PBL by its very nature hands more control to the vendors (which is always the other party), in return for a stipulated and contracted service level, availability, and cost. Alternative is to build and manage your store inventory yourself, which can get expensive when the government is doing it, not to mention the uncertainty of annual funding and delayed budgets and just the overall inefficiency. This is why PBL's are so popular the world over. Skinny PBL's work too and the US Navy has successfully done that on its strike fighters. Whatever it is, will always be a partnership so some control has to be given to the vendors who are contractually agreeing to it (otherwise why would they sign up). Technical baselines can be owned by the government but you have to buy them and then be able to do something with what you've bought. I saw the entire hearing, nothing in it was surprising. The JPO had been providing data to the services, and the USAF, during budget crunch of the past, has prioritized procurement over sustainment. Congress on the other hand has refused to retire aircraft at the cadence the USAF has requested which leads to problems with getting enough maintainers freed up, and trained on a new platform. All of this will continue to be an issue until they get their depots stood up and right sized for the fleet (and growth). It is a lesser issue with international customers because those have had the option to be on a PBL for a while now, and many are already using it to manage their fleets.
The USAF declared IOC on the F-35A around mid 2016. Yet, by late 2015/ early 2016 their F135 engine depot barely had the capacity to overhaul modules even though it was supporting the entire test fleet, training fleet, and the operational units that had begun to get equipped with new aircraft. This was fine as long as the production rate was in the 40-60 range as the engine production could be ramped to have an inventory of new modules available as the turn around times for repairs was in the 200+ day range at the depot. But now the production rate is in the 150 range and there is little surplus capability from the engine OEM so they have to improve their depot turn around time. So they were slow to stand up, and were slow to expand and are now lining up double shifts, and what not to catch up. The investments that they have made, and have promised to make will right size their engine depots by about 2025-2026. It's not an easy fix because they neglected these investments in the past so it will be a slow recovery. But because break rates elsewhere (mission systems etc) are better than expected, they will still continue to get or exceed 70% F-35A capability rate and be able to meet their deployment obligations. The biggest problem is that not only does the engine depot need to get going to clear backlogs, the fleet continues to grow. by end of 2024 the USAF will have more than 500 operational F-35A's, and the Navy and USMC inventories would have also increased (USN would have more than 100 operational F-35C's ).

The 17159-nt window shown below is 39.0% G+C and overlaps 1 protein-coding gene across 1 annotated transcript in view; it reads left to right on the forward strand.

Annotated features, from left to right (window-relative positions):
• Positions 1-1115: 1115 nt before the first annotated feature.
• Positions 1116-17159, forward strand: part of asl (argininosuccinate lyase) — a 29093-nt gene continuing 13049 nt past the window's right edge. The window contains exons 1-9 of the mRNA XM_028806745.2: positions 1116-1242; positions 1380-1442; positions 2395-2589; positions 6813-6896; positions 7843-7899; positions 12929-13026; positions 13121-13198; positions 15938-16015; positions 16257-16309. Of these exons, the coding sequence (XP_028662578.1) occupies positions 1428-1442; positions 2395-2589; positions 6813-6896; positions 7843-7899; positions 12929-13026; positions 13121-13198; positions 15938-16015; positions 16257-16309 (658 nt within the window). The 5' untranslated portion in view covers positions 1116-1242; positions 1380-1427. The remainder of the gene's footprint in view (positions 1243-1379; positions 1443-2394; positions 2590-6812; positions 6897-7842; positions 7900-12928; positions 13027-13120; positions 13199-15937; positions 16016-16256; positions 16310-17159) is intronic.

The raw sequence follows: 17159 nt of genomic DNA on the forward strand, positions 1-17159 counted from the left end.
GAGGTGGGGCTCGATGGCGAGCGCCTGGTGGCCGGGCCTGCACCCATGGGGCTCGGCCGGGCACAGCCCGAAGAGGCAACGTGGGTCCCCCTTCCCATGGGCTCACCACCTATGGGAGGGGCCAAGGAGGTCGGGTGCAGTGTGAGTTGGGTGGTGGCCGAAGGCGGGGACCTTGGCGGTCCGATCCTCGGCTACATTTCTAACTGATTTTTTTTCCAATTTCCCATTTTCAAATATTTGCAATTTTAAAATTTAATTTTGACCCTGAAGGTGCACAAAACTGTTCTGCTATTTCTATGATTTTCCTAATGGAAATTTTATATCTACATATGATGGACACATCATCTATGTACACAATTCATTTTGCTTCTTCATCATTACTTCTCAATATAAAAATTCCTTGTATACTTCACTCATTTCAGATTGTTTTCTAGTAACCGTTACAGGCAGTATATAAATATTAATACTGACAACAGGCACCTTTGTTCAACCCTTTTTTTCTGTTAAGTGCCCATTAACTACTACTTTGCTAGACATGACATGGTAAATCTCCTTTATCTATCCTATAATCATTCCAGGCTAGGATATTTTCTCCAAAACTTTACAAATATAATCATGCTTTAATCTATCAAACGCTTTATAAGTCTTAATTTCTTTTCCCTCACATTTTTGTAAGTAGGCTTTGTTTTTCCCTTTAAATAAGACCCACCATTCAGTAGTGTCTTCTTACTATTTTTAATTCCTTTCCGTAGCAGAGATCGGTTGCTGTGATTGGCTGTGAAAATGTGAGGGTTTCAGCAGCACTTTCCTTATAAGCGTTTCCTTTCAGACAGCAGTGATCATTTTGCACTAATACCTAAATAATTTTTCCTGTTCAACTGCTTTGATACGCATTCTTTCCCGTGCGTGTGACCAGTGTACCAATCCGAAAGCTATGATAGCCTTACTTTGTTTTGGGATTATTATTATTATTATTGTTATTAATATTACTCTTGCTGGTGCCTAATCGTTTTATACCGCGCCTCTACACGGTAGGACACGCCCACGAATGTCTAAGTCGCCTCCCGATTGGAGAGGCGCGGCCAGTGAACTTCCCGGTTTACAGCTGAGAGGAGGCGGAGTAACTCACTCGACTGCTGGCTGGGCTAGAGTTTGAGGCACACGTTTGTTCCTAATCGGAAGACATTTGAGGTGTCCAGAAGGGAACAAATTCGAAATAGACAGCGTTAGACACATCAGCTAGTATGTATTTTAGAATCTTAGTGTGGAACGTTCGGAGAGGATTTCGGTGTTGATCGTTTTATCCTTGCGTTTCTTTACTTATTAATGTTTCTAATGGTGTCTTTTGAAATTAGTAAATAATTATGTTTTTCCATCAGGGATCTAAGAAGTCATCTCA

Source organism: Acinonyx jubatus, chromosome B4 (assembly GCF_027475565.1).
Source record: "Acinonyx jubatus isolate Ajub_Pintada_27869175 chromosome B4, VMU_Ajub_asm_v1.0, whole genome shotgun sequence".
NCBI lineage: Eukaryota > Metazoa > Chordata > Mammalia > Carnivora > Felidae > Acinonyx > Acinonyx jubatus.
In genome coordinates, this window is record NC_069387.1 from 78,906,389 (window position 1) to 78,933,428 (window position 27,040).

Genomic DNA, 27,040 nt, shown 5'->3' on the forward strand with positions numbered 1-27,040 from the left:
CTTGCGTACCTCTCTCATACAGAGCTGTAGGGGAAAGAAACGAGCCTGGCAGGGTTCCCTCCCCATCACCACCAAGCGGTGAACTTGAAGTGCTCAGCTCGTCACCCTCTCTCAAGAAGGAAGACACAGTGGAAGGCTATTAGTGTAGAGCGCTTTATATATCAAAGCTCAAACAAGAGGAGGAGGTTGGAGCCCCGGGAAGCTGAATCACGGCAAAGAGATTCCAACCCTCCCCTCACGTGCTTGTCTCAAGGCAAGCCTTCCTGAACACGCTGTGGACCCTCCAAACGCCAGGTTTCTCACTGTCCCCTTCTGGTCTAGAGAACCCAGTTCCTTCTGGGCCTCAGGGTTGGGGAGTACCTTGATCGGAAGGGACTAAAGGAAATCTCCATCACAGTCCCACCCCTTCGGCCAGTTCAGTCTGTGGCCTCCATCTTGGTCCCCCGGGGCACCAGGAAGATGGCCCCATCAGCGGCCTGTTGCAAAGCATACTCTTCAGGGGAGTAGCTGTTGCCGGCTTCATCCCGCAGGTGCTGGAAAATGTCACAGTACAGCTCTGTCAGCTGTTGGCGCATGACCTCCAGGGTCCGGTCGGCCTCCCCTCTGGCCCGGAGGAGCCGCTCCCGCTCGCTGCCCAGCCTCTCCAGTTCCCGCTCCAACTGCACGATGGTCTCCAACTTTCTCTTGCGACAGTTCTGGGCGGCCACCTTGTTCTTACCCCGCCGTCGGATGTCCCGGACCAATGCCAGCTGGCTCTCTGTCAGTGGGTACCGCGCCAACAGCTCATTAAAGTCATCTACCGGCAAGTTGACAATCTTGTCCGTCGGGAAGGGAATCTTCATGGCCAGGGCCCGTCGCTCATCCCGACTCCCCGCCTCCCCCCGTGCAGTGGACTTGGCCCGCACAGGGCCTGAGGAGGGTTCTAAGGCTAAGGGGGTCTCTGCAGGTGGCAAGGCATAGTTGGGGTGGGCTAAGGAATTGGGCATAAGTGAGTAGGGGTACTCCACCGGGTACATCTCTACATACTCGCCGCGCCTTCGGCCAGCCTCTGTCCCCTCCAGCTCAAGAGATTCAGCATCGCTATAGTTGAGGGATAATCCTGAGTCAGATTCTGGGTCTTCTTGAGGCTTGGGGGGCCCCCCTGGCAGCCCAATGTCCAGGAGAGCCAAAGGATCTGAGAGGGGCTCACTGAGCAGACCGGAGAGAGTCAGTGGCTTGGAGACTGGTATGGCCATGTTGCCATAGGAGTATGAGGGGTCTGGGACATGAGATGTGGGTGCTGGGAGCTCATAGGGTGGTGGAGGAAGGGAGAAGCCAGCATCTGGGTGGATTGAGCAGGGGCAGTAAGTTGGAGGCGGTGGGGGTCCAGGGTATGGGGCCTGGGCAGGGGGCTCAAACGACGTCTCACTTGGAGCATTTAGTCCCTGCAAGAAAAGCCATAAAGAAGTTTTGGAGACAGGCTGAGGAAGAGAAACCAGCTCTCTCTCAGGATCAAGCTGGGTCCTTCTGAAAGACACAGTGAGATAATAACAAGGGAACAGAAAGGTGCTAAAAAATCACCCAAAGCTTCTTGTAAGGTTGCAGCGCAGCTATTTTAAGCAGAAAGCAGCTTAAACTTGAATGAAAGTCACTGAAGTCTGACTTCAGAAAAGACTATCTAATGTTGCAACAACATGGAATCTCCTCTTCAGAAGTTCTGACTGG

What the USAF needs to do is build up an intermediate depot capacity which they completely did away given the budget outlook in the post 2010 sequester years. They have to build this back up before the fleet gets to a 1000 aircraft and you have the first engine modules reach their 2000 hr overhaul. To get there, they probably need to divest some of their older aircraft which are nearing the end of their life. They consume a lot of resources to keep up in the air and that manpower is going to be needed on the flight line and in running these new facilities along with the civilian workforce.
What the USAF needs is a complete overhaul from the ground up just like was done during the Reagan build up when the 4th generation fleet was purchased. New aircraft, retiring of older aircraft, and creation of new, and upgrades to existing, depot and overhaul facilities to support a larger 5th generation fleet, and the upcoming 6th generation fleet. Given budget realities however, the USAF has had to stagger these, focusing on procurement when budgets were tight and addressing sustainment in subsequent budgets.